Very little of the public money spent on transportation is spent on public transit, and most of it goes toward keeping the system in place now up and running.

Passengers board a bus on Elm Street in Portland last month. Southern Maine public transit agencies will lower fares and expand services using $7 million granted to the region through the American Rescue Plan Act. Derek Davis/Staff Photographer

That’s why were encouraged to see millions of dollars in COVID relief funds being used to expand and improve bus service throughout southern Maine.

It’s something we’d like to see across the state, in areas and in ways where it makes sense to have a strong public transportation option for residents. Investing in the system is the only way to make it work for more people, and thus build the ridership necessary to sustain it.

That sort of investment was proving itself prior to the pandemic. Bus ridership in southern Maine grew by nearly a quarter from 2013 to 2018, most of it on Greater Portland Metro’s service, which has gained riders as it dramatically expanded service.

Those gains were disrupted by the pandemic and are only slowly coming back. While the 121,000 boardings in March were Metro’s best month in two years, that’s only 60 percent of the record-breaking high set just before COVID hit.

But it would be a mistake to focus just on getting back the riders who left during the pandemic. The goal for public transportation in southern Maine must be a robust, coordinated system focused on moving people between the biggest population centers and areas of employment.


Done right, strong public transit will do a lot for people’s quality of life, allowing them to move around more easily while spending less. It’ll take cars off the road, easing traffic and air pollution, and helping Maine do its part to slow down the climate crisis.

It takes investment to build such a system. Buses have to run where people will use them and when they want them, and people need to know that they’ll be where they need to be on time.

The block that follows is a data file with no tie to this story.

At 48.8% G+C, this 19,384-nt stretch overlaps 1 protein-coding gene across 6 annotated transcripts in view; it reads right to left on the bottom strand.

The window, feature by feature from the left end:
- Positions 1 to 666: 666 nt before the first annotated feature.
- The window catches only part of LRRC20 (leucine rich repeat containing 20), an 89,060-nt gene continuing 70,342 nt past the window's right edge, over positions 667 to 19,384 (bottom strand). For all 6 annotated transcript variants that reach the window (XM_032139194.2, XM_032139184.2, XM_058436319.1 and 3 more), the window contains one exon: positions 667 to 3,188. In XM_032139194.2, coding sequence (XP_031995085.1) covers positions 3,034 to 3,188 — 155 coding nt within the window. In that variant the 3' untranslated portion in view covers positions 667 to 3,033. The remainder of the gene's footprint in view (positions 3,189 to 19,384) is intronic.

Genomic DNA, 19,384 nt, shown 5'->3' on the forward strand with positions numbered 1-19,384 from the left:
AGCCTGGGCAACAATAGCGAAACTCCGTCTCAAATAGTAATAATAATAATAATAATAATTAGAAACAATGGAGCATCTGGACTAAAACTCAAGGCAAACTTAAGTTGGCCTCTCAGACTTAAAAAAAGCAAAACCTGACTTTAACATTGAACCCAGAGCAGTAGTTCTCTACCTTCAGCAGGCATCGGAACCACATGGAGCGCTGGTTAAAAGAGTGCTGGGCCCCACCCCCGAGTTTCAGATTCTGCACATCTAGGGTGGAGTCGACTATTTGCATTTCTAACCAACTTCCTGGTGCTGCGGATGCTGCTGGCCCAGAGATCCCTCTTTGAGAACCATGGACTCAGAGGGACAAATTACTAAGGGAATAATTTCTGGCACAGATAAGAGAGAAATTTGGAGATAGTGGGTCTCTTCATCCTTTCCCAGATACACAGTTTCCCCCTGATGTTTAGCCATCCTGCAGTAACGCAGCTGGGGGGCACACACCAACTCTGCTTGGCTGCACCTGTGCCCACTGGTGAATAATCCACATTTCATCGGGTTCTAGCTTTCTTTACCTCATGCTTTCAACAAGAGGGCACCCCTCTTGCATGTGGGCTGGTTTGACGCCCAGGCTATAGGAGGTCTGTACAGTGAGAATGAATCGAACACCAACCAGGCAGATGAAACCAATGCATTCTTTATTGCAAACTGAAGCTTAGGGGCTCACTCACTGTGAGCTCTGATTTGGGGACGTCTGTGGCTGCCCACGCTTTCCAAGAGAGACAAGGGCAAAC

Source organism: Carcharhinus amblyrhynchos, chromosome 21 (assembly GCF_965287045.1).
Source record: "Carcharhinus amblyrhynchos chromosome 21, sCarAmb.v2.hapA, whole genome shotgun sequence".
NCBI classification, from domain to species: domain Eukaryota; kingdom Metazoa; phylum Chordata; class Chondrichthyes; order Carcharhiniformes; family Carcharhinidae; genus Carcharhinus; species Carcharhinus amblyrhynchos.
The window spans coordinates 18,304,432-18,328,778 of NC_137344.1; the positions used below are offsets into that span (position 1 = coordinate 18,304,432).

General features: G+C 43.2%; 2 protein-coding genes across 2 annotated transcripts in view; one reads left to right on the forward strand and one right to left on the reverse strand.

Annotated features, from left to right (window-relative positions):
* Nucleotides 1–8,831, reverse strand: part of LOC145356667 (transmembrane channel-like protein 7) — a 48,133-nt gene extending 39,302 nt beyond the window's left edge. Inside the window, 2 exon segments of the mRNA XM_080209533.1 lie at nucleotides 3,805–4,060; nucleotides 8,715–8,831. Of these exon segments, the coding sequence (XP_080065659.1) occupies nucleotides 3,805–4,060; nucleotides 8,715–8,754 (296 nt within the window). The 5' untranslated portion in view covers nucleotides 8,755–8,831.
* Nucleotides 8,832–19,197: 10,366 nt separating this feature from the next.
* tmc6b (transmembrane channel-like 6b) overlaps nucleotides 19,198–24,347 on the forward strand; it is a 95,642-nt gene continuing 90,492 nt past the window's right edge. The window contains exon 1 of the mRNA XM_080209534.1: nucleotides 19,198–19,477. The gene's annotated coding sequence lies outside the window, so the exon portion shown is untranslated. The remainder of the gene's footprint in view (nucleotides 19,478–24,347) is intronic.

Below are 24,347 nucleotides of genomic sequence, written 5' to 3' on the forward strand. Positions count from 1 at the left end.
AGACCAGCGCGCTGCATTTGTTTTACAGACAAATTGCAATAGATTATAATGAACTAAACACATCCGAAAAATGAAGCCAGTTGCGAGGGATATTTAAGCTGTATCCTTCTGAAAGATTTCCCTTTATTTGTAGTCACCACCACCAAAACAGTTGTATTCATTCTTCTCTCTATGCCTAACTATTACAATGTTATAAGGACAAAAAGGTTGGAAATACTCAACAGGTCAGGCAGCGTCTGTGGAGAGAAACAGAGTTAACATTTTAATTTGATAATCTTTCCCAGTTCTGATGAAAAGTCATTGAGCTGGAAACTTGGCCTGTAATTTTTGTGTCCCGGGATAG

In large part, that’s how regional services in southern Maine are spending some of their COVID relief funds, the Press Herald’s Peter McGuire reported last week. While most of the money was spent maintaining service and paying staff, at least some will go toward building a better future.

Unveiled last week, the plan by the Portland Area Comprehensive Transportation System, a collaboration between seven bus services, will use $7 million to attract new ridership. Some of the money will go toward half-price fares for the next nine months, a way to get people to try out a bus service, or to entice them back after a pandemic break.

But nearly half will pay for faster, more regular service and longer hours along busy Metro routes, where an investment in public transit gets you the most bang for the buck. A route in Portland will be extended, and buses will be added to multiple routes in and around Biddeford.

Also, nearly $400,000 will be used to create a new passenger information system, which would make it easier for passengers to plan their routes.

It’s those kind of investments that will allow people to make public transportation a bigger part of their lives, and improve everyone else’s.

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